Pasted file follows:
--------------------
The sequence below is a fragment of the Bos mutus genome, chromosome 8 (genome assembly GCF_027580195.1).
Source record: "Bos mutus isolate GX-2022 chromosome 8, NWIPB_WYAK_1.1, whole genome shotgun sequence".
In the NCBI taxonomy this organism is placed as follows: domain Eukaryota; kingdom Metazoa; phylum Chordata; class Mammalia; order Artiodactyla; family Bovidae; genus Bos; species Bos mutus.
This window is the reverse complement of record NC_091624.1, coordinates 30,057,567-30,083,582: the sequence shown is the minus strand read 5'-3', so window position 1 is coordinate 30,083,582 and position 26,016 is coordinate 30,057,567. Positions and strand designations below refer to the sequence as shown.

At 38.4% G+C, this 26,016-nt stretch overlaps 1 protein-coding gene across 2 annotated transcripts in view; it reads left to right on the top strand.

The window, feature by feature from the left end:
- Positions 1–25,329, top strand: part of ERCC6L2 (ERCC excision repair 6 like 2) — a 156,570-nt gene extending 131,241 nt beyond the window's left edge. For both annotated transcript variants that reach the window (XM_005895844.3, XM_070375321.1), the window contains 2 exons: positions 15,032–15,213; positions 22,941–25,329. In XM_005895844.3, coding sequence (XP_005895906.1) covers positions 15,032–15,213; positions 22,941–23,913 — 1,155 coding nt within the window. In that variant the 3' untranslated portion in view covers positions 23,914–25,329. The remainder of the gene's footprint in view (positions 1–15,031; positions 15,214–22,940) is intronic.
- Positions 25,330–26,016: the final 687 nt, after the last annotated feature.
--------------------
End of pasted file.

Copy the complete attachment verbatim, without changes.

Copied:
The sequence below is a fragment of the Bos mutus genome, chromosome 8 (genome assembly GCF_027580195.1).
Source record: "Bos mutus isolate GX-2022 chromosome 8, NWIPB_WYAK_1.1, whole genome shotgun sequence".
In the NCBI taxonomy this organism is placed as follows: domain Eukaryota; kingdom Metazoa; phylum Chordata; class Mammalia; order Artiodactyla; family Bovidae; genus Bos; species Bos mutus.
This window is the reverse complement of record NC_091624.1, coordinates 30,057,567-30,083,582: the sequence shown is the minus strand read 5'-3', so window position 1 is coordinate 30,083,582 and position 26,016 is coordinate 30,057,567. Positions and strand designations below refer to the sequence as shown.

At 38.4% G+C, this 26,016-nt stretch overlaps 1 protein-coding gene across 2 annotated transcripts in view; it reads left to right on the top strand.

The window, feature by feature from the left end:
- Positions 1–25,329, top strand: part of ERCC6L2 (ERCC excision repair 6 like 2) — a 156,570-nt gene extending 131,241 nt beyond the window's left edge. For both annotated transcript variants that reach the window (XM_005895844.3, XM_070375321.1), the window contains 2 exons: positions 15,032–15,213; positions 22,941–25,329. In XM_005895844.3, coding sequence (XP_005895906.1) covers positions 15,032–15,213; positions 22,941–23,913 — 1,155 coding nt within the window. In that variant the 3' untranslated portion in view covers positions 23,914–25,329. The remainder of the gene's footprint in view (positions 1–15,031; positions 15,214–22,940) is intronic.
- Positions 25,330–26,016: the final 687 nt, after the last annotated feature.